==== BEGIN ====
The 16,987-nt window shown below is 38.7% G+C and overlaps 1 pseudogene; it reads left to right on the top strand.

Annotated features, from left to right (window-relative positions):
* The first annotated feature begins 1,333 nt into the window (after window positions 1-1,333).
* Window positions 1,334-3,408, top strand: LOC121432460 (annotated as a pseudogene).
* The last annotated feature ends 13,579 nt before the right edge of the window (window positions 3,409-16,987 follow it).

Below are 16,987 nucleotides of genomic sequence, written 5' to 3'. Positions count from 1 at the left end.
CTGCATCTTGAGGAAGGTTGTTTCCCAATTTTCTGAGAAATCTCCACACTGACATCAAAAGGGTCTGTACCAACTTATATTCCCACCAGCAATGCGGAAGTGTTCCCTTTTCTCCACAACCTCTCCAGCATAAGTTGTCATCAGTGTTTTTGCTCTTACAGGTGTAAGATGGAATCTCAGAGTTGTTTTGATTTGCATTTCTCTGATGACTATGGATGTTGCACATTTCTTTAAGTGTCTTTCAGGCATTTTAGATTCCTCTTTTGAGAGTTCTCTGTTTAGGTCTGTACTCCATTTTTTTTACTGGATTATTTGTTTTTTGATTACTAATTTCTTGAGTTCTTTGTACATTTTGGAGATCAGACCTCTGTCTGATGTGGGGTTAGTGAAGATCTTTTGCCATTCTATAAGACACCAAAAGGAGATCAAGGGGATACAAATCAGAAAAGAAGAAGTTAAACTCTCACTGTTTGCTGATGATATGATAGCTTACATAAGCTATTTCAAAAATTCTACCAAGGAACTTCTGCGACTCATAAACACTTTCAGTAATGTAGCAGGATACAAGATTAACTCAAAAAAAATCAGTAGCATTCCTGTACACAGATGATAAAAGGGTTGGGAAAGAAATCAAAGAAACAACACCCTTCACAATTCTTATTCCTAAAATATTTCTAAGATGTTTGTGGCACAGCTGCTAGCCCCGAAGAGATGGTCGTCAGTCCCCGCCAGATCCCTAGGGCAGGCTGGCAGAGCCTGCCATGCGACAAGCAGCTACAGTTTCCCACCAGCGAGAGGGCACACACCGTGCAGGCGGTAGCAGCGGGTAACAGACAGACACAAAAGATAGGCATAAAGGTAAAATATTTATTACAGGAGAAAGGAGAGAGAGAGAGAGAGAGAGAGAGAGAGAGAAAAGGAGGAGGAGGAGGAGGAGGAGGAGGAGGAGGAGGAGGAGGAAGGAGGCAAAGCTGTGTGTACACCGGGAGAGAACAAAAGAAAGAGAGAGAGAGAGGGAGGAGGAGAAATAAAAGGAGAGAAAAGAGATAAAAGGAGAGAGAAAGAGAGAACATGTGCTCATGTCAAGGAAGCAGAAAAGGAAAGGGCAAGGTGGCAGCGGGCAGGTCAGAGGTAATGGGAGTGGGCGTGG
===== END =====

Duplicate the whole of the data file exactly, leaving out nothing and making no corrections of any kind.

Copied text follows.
The 16,987-nt window shown below is 38.7% G+C and overlaps 1 pseudogene; it reads left to right on the top strand.

Annotated features, from left to right (window-relative positions):
* The first annotated feature begins 1,333 nt into the window (after window positions 1-1,333).
* Window positions 1,334-3,408, top strand: LOC121432460 (annotated as a pseudogene).
* The last annotated feature ends 13,579 nt before the right edge of the window (window positions 3,409-16,987 follow it).

Below are 16,987 nucleotides of genomic sequence, written 5' to 3'. Positions count from 1 at the left end.
CTGCATCTTGAGGAAGGTTGTTTCCCAATTTTCTGAGAAATCTCCACACTGACATCAAAAGGGTCTGTACCAACTTATATTCCCACCAGCAATGCGGAAGTGTTCCCTTTTCTCCACAACCTCTCCAGCATAAGTTGTCATCAGTGTTTTTGCTCTTACAGGTGTAAGATGGAATCTCAGAGTTGTTTTGATTTGCATTTCTCTGATGACTATGGATGTTGCACATTTCTTTAAGTGTCTTTCAGGCATTTTAGATTCCTCTTTTGAGAGTTCTCTGTTTAGGTCTGTACTCCATTTTTTTTACTGGATTATTTGTTTTTTGATTACTAATTTCTTGAGTTCTTTGTACATTTTGGAGATCAGACCTCTGTCTGATGTGGGGTTAGTGAAGATCTTTTGCCATTCTATAAGACACCAAAAGGAGATCAAGGGGATACAAATCAGAAAAGAAGAAGTTAAACTCTCACTGTTTGCTGATGATATGATAGCTTACATAAGCTATTTCAAAAATTCTACCAAGGAACTTCTGCGACTCATAAACACTTTCAGTAATGTAGCAGGATACAAGATTAACTCAAAAAAAATCAGTAGCATTCCTGTACACAGATGATAAAAGGGTTGGGAAAGAAATCAAAGAAACAACACCCTTCACAATTCTTATTCCTAAAATATTTCTAAGATGTTTGTGGCACAGCTGCTAGCCCCGAAGAGATGGTCGTCAGTCCCCGCCAGATCCCTAGGGCAGGCTGGCAGAGCCTGCCATGCGACAAGCAGCTACAGTTTCCCACCAGCGAGAGGGCACACACCGTGCAGGCGGTAGCAGCGGGTAACAGACAGACACAAAAGATAGGCATAAAGGTAAAATATTTATTACAGGAGAAAGGAGAGAGAGAGAGAGAGAGAGAGAGAGAGAGAAAAGGAGGAGGAGGAGGAGGAGGAGGAGGAGGAGGAGGAGGAGGAAGGAGGCAAAGCTGTGTGTACACCGGGAGAGAACAAAAGAAAGAGAGAGAGAGAGGGAGGAGGAGAAATAAAAGGAGAGAAAAGAGATAAAAGGAGAGAGAAAGAGAGAACATGTGCTCATGTCAAGGAAGCAGAAAAGGAAAGGGCAAGGTGGCAGCGGGCAGGTCAGAGGTAATGGGAGTGGGCGTGG